that he would be pleased to give Politicians were much at a loss directions that a copy of the treaty to conceive the occasion and pur- should be laid before the House. pose of a treaty, at the same time Lord Castlereagh, who had preso serious and so indefinite, which viously admitted the authenticity appeared to bind the subscribers of the document moved for, after to nothing more than to act upon adducing, from the result of the those general principles which, as preceding union of these soveChristian princes, they had always reigns, arguments against regardheld forth as the rule of their con- ing them with suspicion, informduct. It was understood that ed the hon. gentleman, that inits immediate cause was an im- stead of any secrecy in their propression made upon the mind of ceedings on the present occasion, the emperor Alexander, whose pe- the emperor of Russia had comculiar zeal in the project was dis- municated to him a draft of the played by a manifesto issued on purposed treaty, he believed, beChristmas day, and signed by his fore it had been communicated to own hand, in which he made the other sovereigns ;, and that public the engagement which the after its signature, a joint letter three powers had entered into, had been addressed by them to and which he interpreted to be a the Prince Regent, stating the reciprocal league of peace and grounds on which it had been amity upon Christian principles concluded, and anxiously desiring for the general good.
his accession to it :--that his Mr. Brougham prefaced his mo- Royal Highness in reply had extion with reasons why he thought pressed his satisfaction at the nait material that inquiry should be ture of the treaty, and his assurmade respecting the above treaty ; ance that the British government instancing the circumstances of would not be the one least disits having been contracted by posed to act up to its principles. three powers, our allies, without His lordship then went into a our participation ; of its having panegyric of the emperor of Rusreceived the signatures of the sia; and finally characterised the sovereigns themselves, whereas motion as wholly unnecessary, all other treaties had been ratifi- and of dangerous tendency if the ed by the medium of diplomatic confederacy could be shaken by agents; of being apparently un- attempts to degrade the sovereigns called for, since the attachment of of Europe by unfounded imputathe contracting powers to the tions. Christian religion had never been On a division of the House, the questioned. He adverted to the motion was rejected by a majority union of the same powers for the of 104 to 30. partition of Poland, on which oc- The public opinion concerning casion the empress Catharine had this extraordinary treaty, seems to employed in her proclamations have corresponded with that exlanguage similar to that of the pressed by the hon. Mr. Bennet treaty. He coucluded by noring in his speech ; " that the only 'motive which the noble lord could more. The noble lord had not have for refusing its production denied that a treaty was actually was, that he was ashamed of it signed with France and Austria, and of our allies.”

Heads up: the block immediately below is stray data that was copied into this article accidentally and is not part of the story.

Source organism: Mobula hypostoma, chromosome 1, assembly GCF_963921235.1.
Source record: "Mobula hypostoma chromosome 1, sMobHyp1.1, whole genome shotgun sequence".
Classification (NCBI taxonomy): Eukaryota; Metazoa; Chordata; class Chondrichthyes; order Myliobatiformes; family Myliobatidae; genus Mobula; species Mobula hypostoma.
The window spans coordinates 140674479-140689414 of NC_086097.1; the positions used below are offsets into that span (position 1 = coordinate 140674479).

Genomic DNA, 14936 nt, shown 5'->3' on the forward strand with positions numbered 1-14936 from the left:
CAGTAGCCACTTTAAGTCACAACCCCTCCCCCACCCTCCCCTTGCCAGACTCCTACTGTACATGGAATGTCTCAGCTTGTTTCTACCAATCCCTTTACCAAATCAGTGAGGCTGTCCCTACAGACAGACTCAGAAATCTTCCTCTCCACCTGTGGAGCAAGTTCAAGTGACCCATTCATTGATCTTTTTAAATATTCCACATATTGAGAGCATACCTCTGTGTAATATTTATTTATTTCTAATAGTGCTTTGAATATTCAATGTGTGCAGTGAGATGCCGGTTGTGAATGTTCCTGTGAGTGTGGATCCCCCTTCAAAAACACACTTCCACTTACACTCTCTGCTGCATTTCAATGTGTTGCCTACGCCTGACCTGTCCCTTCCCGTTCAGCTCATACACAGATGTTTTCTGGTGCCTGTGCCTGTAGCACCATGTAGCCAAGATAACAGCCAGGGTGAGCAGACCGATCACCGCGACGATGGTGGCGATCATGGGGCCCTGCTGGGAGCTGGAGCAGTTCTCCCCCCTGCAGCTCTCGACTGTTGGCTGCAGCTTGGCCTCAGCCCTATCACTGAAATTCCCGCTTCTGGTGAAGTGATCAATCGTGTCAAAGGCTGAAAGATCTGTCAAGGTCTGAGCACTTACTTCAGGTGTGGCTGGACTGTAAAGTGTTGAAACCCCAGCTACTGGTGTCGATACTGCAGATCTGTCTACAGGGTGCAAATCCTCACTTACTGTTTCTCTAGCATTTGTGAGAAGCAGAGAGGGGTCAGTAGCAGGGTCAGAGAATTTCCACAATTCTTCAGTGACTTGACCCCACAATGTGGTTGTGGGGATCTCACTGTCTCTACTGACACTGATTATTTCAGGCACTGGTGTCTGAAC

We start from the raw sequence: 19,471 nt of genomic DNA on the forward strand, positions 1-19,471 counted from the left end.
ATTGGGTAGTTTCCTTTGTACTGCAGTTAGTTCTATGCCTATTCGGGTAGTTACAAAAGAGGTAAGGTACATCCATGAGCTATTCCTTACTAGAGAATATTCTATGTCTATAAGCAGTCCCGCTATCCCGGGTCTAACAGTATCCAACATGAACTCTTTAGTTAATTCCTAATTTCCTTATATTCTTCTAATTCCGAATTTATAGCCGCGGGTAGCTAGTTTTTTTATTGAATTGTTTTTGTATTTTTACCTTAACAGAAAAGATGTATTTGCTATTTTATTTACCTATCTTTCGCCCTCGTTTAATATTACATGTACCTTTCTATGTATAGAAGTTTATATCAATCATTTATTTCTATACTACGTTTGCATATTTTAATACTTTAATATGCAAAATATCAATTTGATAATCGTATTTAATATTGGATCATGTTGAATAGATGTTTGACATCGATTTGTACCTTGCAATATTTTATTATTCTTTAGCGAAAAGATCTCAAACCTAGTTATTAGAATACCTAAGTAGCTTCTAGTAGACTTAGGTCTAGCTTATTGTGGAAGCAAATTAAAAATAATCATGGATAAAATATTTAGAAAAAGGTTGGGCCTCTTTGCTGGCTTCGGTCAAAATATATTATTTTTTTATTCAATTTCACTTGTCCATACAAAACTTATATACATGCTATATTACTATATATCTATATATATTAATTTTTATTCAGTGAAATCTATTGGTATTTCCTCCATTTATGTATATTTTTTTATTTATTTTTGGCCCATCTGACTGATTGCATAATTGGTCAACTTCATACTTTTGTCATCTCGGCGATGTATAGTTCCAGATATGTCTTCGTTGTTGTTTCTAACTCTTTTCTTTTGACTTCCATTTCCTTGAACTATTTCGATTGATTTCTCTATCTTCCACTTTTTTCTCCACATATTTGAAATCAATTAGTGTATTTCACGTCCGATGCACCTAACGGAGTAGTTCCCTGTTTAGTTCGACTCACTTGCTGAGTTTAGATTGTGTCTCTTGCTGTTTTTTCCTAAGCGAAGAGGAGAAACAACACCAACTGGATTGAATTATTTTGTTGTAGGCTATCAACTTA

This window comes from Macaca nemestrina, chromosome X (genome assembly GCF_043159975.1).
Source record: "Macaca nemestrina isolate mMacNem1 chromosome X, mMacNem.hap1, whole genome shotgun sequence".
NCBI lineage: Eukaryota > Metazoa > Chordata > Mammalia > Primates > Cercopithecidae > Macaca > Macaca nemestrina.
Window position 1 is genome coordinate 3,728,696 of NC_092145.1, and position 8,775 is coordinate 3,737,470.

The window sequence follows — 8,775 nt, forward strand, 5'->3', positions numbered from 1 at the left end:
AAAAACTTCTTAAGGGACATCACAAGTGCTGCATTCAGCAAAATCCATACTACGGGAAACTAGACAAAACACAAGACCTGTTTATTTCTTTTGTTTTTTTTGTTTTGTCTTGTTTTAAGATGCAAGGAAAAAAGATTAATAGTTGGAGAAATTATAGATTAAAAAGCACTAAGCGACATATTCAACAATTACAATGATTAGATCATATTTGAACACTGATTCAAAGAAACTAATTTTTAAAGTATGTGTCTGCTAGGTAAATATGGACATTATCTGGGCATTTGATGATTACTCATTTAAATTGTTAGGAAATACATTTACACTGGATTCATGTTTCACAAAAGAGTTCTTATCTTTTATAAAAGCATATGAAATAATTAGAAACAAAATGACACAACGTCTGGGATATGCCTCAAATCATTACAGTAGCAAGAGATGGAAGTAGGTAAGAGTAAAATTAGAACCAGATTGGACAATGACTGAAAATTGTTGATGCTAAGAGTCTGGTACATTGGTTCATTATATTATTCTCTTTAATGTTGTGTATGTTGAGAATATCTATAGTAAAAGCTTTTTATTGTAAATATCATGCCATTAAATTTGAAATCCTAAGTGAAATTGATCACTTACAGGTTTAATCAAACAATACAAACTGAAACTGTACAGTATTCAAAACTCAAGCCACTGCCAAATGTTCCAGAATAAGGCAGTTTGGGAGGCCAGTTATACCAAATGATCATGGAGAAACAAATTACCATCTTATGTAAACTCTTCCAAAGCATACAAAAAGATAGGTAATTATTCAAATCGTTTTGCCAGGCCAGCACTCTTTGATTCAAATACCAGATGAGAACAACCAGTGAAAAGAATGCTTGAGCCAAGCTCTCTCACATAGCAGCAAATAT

without the participation of RusMr. Brougham next moved for sia, and, he believed, of Prussia, an address to the Prince Regent, and to which he was himself a requesting a copy of a treaty be- contracting party. The House tween Austria, France, and Great ought to be put in possession of Britain, signed at Vienna in Ja- the document. If the noble lord nuary 1815.